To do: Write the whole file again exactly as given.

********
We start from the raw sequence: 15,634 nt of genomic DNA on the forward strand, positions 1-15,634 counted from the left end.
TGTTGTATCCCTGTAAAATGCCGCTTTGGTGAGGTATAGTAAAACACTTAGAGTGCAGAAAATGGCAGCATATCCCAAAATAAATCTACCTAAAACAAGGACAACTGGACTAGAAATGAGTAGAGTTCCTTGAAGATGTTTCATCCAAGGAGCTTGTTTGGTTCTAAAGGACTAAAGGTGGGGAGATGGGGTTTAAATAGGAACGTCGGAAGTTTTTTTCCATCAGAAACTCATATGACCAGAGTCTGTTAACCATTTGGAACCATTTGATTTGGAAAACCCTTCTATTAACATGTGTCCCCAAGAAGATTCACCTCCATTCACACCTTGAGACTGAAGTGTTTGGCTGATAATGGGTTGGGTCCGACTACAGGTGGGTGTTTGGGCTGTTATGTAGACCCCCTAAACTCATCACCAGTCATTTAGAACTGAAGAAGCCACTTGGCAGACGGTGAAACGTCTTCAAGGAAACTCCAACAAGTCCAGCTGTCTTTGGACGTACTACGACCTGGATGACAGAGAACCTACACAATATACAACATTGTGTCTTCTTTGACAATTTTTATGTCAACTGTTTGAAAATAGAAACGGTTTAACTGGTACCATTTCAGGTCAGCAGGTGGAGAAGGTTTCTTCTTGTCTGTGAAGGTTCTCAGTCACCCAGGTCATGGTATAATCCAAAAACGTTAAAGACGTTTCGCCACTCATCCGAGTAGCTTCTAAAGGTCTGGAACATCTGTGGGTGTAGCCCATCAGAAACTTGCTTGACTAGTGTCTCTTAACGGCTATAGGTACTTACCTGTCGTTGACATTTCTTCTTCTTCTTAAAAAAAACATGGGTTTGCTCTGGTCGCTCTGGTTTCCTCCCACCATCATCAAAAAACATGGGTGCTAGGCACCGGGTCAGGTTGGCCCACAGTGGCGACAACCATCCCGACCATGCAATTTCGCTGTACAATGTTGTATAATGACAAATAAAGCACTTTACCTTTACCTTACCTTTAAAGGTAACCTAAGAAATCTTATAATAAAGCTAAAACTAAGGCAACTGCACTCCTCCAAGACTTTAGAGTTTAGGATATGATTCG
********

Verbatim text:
We start from the raw sequence: 15,634 nt of genomic DNA on the forward strand, positions 1-15,634 counted from the left end.
TGTTGTATCCCTGTAAAATGCCGCTTTGGTGAGGTATAGTAAAACACTTAGAGTGCAGAAAATGGCAGCATATCCCAAAATAAATCTACCTAAAACAAGGACAACTGGACTAGAAATGAGTAGAGTTCCTTGAAGATGTTTCATCCAAGGAGCTTGTTTGGTTCTAAAGGACTAAAGGTGGGGAGATGGGGTTTAAATAGGAACGTCGGAAGTTTTTTTCCATCAGAAACTCATATGACCAGAGTCTGTTAACCATTTGGAACCATTTGATTTGGAAAACCCTTCTATTAACATGTGTCCCCAAGAAGATTCACCTCCATTCACACCTTGAGACTGAAGTGTTTGGCTGATAATGGGTTGGGTCCGACTACAGGTGGGTGTTTGGGCTGTTATGTAGACCCCCTAAACTCATCACCAGTCATTTAGAACTGAAGAAGCCACTTGGCAGACGGTGAAACGTCTTCAAGGAAACTCCAACAAGTCCAGCTGTCTTTGGACGTACTACGACCTGGATGACAGAGAACCTACACAATATACAACATTGTGTCTTCTTTGACAATTTTTATGTCAACTGTTTGAAAATAGAAACGGTTTAACTGGTACCATTTCAGGTCAGCAGGTGGAGAAGGTTTCTTCTTGTCTGTGAAGGTTCTCAGTCACCCAGGTCATGGTATAATCCAAAAACGTTAAAGACGTTTCGCCACTCATCCGAGTAGCTTCTAAAGGTCTGGAACATCTGTGGGTGTAGCCCATCAGAAACTTGCTTGACTAGTGTCTCTTAACGGCTATAGGTACTTACCTGTCGTTGACATTTCTTCTTCTTCTTAAAAAAAACATGGGTTTGCTCTGGTCGCTCTGGTTTCCTCCCACCATCATCAAAAAACATGGGTGCTAGGCACCGGGTCAGGTTGGCCCACAGTGGCGACAACCATCCCGACCATGCAATTTCGCTGTACAATGTTGTATAATGACAAATAAAGCACTTTACCTTTACCTTACCTTTAAAGGTAACCTAAGAAATCTTATAATAAAGCTAAAACTAAGGCAACTGCACTCCTCCAAGACTTTAGAGTTTAGGATATGATTCG